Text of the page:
The latest most excellent Nanowerk Spotlight by Michael Berger is about the latest efforts of scientists to figure out how self-repairing nanomaterials will be constructed in the future. One can only imagine the immense implications for clinical medicine that such materials will have.
“Development of a new generation of self-repairing coatings and bulk materials, which have both passive mechanical characteristics originated from matrix material and active response sensitive to changes in the local environment or to the integrity of the passive matrix, opens an avenue for the fabrication of future high-tech functional surfaces” says Dr. Helmuth Möhwald. ” Novel feedback-active surfaces can be composed of a passive matrix inherited from a ‘classical’ approach for coatings and active structures for fast response of the coating properties to outer environmental impacts. The coatings have to provide release of the active and repairing material rapidly after changes in coating integrity.”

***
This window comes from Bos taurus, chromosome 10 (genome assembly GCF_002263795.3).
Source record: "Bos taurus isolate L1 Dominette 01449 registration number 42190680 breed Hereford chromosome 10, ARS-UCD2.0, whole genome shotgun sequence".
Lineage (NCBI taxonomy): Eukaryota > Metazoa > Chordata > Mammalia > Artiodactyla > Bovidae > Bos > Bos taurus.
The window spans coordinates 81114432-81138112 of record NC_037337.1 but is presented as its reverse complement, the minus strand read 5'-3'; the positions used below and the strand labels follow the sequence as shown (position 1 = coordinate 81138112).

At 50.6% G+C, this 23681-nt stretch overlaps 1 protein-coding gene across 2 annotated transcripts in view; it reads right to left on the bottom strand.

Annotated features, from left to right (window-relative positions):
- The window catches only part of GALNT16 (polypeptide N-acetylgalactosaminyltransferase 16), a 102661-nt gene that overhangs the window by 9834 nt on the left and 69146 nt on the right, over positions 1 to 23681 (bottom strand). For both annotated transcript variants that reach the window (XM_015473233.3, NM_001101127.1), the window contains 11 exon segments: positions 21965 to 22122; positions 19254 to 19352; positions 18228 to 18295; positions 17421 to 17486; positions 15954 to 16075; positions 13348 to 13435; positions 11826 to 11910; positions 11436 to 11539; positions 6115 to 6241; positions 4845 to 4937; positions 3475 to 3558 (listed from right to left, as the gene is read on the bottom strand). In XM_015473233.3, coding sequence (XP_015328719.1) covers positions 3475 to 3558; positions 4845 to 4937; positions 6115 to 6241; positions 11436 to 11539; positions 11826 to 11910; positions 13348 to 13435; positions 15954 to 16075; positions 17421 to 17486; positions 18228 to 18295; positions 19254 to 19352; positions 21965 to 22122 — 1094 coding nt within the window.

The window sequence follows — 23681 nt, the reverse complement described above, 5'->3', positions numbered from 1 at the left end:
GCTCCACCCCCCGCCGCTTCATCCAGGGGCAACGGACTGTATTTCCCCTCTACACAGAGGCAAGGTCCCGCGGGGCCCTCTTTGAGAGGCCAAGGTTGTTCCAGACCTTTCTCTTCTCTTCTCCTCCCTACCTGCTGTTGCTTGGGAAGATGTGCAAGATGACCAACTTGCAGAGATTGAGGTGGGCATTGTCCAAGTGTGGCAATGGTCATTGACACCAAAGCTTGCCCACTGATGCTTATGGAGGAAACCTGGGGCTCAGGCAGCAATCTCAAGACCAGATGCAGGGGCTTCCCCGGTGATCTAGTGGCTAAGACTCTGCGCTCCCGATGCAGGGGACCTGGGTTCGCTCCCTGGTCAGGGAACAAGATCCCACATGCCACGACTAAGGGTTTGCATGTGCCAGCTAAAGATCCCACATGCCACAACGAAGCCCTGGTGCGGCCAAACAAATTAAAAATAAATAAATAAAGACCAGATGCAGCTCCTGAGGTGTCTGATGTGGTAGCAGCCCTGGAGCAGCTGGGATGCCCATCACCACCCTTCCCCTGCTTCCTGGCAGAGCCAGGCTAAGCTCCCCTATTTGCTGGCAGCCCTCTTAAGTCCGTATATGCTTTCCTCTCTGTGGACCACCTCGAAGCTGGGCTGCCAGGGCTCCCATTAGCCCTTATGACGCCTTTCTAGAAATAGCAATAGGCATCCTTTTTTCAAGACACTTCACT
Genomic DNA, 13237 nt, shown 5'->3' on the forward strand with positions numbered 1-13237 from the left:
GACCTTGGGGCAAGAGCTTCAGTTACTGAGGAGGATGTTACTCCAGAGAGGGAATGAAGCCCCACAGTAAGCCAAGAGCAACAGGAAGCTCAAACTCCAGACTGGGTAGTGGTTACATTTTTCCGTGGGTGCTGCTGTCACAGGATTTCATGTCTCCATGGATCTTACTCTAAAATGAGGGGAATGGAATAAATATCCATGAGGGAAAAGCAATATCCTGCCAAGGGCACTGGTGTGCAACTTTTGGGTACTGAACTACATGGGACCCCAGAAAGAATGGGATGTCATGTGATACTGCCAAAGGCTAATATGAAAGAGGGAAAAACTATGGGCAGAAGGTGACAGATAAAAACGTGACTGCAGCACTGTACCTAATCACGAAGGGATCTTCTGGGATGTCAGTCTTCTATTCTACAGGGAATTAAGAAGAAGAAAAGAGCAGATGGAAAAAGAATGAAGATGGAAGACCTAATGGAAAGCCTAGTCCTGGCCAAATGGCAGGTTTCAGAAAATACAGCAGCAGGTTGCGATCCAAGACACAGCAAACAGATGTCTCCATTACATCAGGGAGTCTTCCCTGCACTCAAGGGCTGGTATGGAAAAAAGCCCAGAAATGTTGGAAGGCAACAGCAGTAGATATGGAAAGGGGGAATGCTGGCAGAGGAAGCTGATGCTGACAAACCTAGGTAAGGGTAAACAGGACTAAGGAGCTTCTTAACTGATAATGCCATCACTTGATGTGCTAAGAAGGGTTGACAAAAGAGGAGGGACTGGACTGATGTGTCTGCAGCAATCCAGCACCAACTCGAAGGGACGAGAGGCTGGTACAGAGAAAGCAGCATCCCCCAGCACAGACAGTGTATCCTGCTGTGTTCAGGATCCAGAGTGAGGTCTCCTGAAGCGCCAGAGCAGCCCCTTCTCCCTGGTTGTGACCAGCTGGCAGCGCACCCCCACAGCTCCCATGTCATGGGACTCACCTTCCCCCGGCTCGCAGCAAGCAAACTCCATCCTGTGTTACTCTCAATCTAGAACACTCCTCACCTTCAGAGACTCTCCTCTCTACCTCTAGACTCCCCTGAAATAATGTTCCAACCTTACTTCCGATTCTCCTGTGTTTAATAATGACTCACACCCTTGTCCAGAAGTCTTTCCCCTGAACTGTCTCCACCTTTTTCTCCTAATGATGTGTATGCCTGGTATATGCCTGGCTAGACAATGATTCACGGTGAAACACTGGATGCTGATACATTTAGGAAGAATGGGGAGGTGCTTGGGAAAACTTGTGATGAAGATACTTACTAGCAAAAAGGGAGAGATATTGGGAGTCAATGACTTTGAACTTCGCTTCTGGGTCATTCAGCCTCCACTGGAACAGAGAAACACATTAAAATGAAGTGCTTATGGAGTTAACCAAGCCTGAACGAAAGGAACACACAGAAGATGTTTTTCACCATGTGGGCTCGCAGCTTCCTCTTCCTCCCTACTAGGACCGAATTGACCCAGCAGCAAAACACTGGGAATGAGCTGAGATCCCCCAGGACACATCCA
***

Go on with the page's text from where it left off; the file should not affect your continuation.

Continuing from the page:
Möhwald, a director at the Max Planck Institute of Colloids and Interfaces in Potsdam, Germany, together with Dr. Dmitry Shchukin wrote a review on “Self-Repairing Coatings Containing Active Nanoreservoirs” in a recent issue of Small.
Möhwald and Shchukin explain that there are basically two approaches to develop “smart” surfaces: 1) the fabrication of active composite-layered systems in which the passive coating matrix is alternated with layers bearing an active coating component (e.g., corrosion inhibitor, lubricant) or 2) the integration of nanoscale containers (carriers) loaded with the active components into existing traditional coatings.
The first approach has significant shortcomings with regard to stability and self-repairing activity of the coating. Moreover, spontaneous leakage from the surface can occur during aging.
The second approach, loading active compounds into nanocontainers with a shell possessing controlled permeability and then to introduce them into the coating matrix, is much more promising.
Intrigued? Read: Nanotechnology material, heal thyself.